Oh yes indeed, the full range of emotions will be spent and the most widespread will be sorrow and self-pity.

Of course with the morning will come their false faces and the bravado and bravura that goes with the faces. They will emerge from their little cells full of aggression and devil-may-care - because they couldn't give a shit about twenty, or thirty, or forty years or more. Why should they care? After all, they are tough guys, they have street cred, they wear their trousers below the cheeks of their arses to show that they can now afford underpants! They yell bravely at their friends, carrying out conversations over a thirty yard distance. They sneer at the kangas and anyone they feel may be a lesser man than they think and project themselves to be.

They will spend the day pretending to keep fit and demonstrating their lack of concern for others. But the day will wear on slowly, unstoppably, heading for yet another night alone. As the poet once said:

We can break the clock,
But we can't hold back time.
And the time will inexorably move toward that period of darkness when the night closes in and once again we will all be alone with our thoughts in an empty room. Oh yes!
Life is the same for everyone when you are alone at night in an empty room.
The Voice In The Wilderness

Saturday, April 17, 2010

Editor required - enquire within

The Dandymite Kid

What's in a word?

Having myself a little ponder this morning, minding my own business, as I do, that phrase sprang to mind and got me thinking. "A rose by any other name is still a rose" as the great bard once wrote. Well, some say that Bacon actually wrote it, others say that Marlowe did, but after four hundred years I don't think it matters a fiddler's damn who wrote it, it's a fact "for a' that" - as another poet wrote, and as far as I know there is no dispute about Rabbie Burrrns, or if there is nobody's listening.

So, what's in a word?

This got me onto where words come from, their etymology, but I really began to wonder what came before the etymology, where did words come from? Somebody must have made them all up in the very beginning. Oh I don't mean that someone sat down one rainy evening and made up a lot of words, that's silly. They appeared one by one over the years.

This got me to thinking about the actual mechanics of making up words at all. I've made up a couple myself. One is "superlicious" and it means 'superlatively delicious' but really it's nothing more than a contraction. The one I particularly like, all my own work too, is "testacularities"! And if you can't work out what that one means then somebody has lead a very sheltered life.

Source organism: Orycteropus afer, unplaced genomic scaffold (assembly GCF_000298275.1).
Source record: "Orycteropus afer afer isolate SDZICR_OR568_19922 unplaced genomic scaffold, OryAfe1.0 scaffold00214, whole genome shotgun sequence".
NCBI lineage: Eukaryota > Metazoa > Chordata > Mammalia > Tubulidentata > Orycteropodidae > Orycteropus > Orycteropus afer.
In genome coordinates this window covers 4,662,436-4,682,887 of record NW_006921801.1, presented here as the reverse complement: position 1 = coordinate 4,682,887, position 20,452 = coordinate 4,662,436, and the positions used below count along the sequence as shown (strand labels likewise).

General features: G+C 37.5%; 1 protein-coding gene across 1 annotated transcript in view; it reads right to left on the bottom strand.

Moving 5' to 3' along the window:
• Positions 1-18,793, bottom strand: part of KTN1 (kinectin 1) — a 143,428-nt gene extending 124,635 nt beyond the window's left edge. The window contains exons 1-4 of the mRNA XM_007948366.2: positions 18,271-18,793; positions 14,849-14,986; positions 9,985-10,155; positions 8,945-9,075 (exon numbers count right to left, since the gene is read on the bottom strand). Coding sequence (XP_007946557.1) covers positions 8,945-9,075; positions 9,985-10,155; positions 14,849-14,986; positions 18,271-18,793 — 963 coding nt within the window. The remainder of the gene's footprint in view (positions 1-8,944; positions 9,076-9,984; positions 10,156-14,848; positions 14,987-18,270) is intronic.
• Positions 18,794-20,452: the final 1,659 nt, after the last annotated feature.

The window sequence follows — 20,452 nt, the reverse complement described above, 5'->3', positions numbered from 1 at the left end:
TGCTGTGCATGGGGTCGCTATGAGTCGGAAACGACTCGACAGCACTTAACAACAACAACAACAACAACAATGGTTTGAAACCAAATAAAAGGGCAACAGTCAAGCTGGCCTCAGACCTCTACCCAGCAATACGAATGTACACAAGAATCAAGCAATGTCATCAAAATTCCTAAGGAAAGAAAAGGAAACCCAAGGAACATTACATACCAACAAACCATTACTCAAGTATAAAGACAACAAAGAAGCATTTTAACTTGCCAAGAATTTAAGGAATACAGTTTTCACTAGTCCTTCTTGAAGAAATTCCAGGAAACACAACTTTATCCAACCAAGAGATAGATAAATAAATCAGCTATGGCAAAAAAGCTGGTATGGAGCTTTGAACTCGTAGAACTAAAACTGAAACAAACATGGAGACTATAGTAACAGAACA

This got me onto the making up of words by accident. Some years ago in Whitemoor prison one of the young fellows came to talk to me and he approached in a very furtive, clandestine manner. At this point I will have to start to censor the story to protect the guilty. I don't remember the conversation verbatim - I'm not a policeman - but the general gist was like this.

Him: Frank, I'm needing to ask you something.

Me: Oh dear, why me?

Him: You don't know what I am going to ask yet.

Me: It isn't going to be anything good, not from the way you came in here, looking shifty.

Him: Will ye listen?

Me: Get on with it then.

Him: I was thinking. When I get out I'll be needing a few things.

Me: Working brain cells on that shopping list?

Him: No, listen! I know where to get a "thing" from and the bullets, my cousin will get them. What I need is, I need to know who to see to buy some dandymite.

Me: What?

Him: Dandymite. I've got a plan to blow the bastards up for what they've done to me.

Me: You mean dynamite!

Him: Yeah, dandymite.

Me: For fuck's sake! How would I know that?

Him: You know everybody.

Me: Listen to me, numbty, you can't just buy dandy-bleedin'-mite. It's all regulated I should imagine. Dandymite! Give me a break.

That's the way the conversation went, if it can be called that, but my point is that his use of the word dandymite is probably a perfect example of how words evolve. That's why we have got so many words which mean more or less the same thing and which sound alike.

As for the Dandymite Kid, he went out of prison years ago and he blew nothing at all up. He is probably living somewhere in suburbia, working nine to five, rearing three kids and being bullied by his wife.

Prisoners get odd ideas, unrealistic ideas, but they grow out of them the minute they find something else to occupy their tiny minds.

Dandymite! If brains were dandymite he wouldn't have had enough to blow his bleedin' nose.

Another day

When I crawled out of my nasty little pit this morning at seven bells I did all the usual things: made my bowl of superfast oats, sliced a banana into it and munched my way through that. Then the cell doors were opened and I went out to get more hot water for a cuppa and to post a letter to Lesley, she of the impatience and bad temper. (I've told her! I can only write the letters and put them into the postbox - after that, it's in the hands of others! Is she listening? Is she bollocks. Like any other woman she only listens when it is her doing the talking!)

So, I came out of my kennel and ran into one of the boys who said, "Morning, Frank."

"Right," said I intelligently.

"Are you going to write one of your things today?"

"I am," said I, "so don't bother me," and walked off.

At the tea/hot water urn I ran into another one.